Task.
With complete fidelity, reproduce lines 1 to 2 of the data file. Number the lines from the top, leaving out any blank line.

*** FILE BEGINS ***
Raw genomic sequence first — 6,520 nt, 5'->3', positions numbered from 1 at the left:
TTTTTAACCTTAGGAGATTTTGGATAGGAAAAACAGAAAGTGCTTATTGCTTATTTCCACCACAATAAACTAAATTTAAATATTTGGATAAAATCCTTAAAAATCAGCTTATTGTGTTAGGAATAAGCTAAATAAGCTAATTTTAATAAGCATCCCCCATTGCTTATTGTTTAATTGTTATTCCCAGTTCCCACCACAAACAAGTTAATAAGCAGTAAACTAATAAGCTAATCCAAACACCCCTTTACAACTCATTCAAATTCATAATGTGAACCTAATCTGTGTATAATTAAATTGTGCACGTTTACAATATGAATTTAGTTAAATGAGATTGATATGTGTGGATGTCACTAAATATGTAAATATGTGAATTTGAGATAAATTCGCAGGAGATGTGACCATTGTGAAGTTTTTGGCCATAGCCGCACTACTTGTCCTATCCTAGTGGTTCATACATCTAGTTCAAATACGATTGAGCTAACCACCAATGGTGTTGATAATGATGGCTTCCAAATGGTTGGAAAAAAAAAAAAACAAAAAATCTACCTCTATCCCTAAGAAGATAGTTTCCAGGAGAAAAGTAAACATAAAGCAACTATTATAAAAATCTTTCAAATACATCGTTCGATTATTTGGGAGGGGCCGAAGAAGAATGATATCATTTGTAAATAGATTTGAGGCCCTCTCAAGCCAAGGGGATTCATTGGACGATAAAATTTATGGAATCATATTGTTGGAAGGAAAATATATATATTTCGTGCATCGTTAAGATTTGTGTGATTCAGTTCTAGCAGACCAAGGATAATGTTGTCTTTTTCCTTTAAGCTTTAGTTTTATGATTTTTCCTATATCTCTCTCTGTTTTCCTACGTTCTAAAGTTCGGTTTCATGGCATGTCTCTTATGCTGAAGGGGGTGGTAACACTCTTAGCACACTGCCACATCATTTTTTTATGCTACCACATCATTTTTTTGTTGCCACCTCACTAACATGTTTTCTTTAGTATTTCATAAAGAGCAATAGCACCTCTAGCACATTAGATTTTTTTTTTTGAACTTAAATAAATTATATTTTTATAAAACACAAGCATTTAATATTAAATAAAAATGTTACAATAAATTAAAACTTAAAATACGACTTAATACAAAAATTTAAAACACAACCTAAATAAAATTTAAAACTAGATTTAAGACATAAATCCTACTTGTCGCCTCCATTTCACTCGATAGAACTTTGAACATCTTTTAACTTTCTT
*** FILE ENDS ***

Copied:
Raw genomic sequence first — 6,520 nt, 5'->3', positions numbered from 1 at the left:
TTTTTAACCTTAGGAGATTTTGGATAGGAAAAACAGAAAGTGCTTATTGCTTATTTCCACCACAATAAACTAAATTTAAATATTTGGATAAAATCCTTAAAAATCAGCTTATTGTGTTAGGAATAAGCTAAATAAGCTAATTTTAATAAGCATCCCCCATTGCTTATTGTTTAATTGTTATTCCCAGTTCCCACCACAAACAAGTTAATAAGCAGTAAACTAATAAGCTAATCCAAACACCCCTTTACAACTCATTCAAATTCATAATGTGAACCTAATCTGTGTATAATTAAATTGTGCACGTTTACAATATGAATTTAGTTAAATGAGATTGATATGTGTGGATGTCACTAAATATGTAAATATGTGAATTTGAGATAAATTCGCAGGAGATGTGACCATTGTGAAGTTTTTGGCCATAGCCGCACTACTTGTCCTATCCTAGTGGTTCATACATCTAGTTCAAATACGATTGAGCTAACCACCAATGGTGTTGATAATGATGGCTTCCAAATGGTTGGAAAAAAAAAAAAACAAAAAATCTACCTCTATCCCTAAGAAGATAGTTTCCAGGAGAAAAGTAAACATAAAGCAACTATTATAAAAATCTTTCAAATACATCGTTCGATTATTTGGGAGGGGCCGAAGAAGAATGATATCATTTGTAAATAGATTTGAGGCCCTCTCAAGCCAAGGGGATTCATTGGACGATAAAATTTATGGAATCATATTGTTGGAAGGAAAATATATATATTTCGTGCATCGTTAAGATTTGTGTGATTCAGTTCTAGCAGACCAAGGATAATGTTGTCTTTTTCCTTTAAGCTTTAGTTTTATGATTTTTCCTATATCTCTCTCTGTTTTCCTACGTTCTAAAGTTCGGTTTCATGGCATGTCTCTTATGCTGAAGGGGGTGGTAACACTCTTAGCACACTGCCACATCATTTTTTTATGCTACCACATCATTTTTTTGTTGCCACCTCACTAACATGTTTTCTTTAGTATTTCATAAAGAGCAATAGCACCTCTAGCACATTAGATTTTTTTTTTTGAACTTAAATAAATTATATTTTTATAAAACACAAGCATTTAATATTAAATAAAAATGTTACAATAAATTAAAACTTAAAATACGACTTAATACAAAAATTTAAAACACAACCTAAATAAAATTTAAAACTAGATTTAAGACATAAATCCTACTTGTCGCCTCCATTTCACTCGATAGAACTTTGAACATCTTTTAACTTTCTT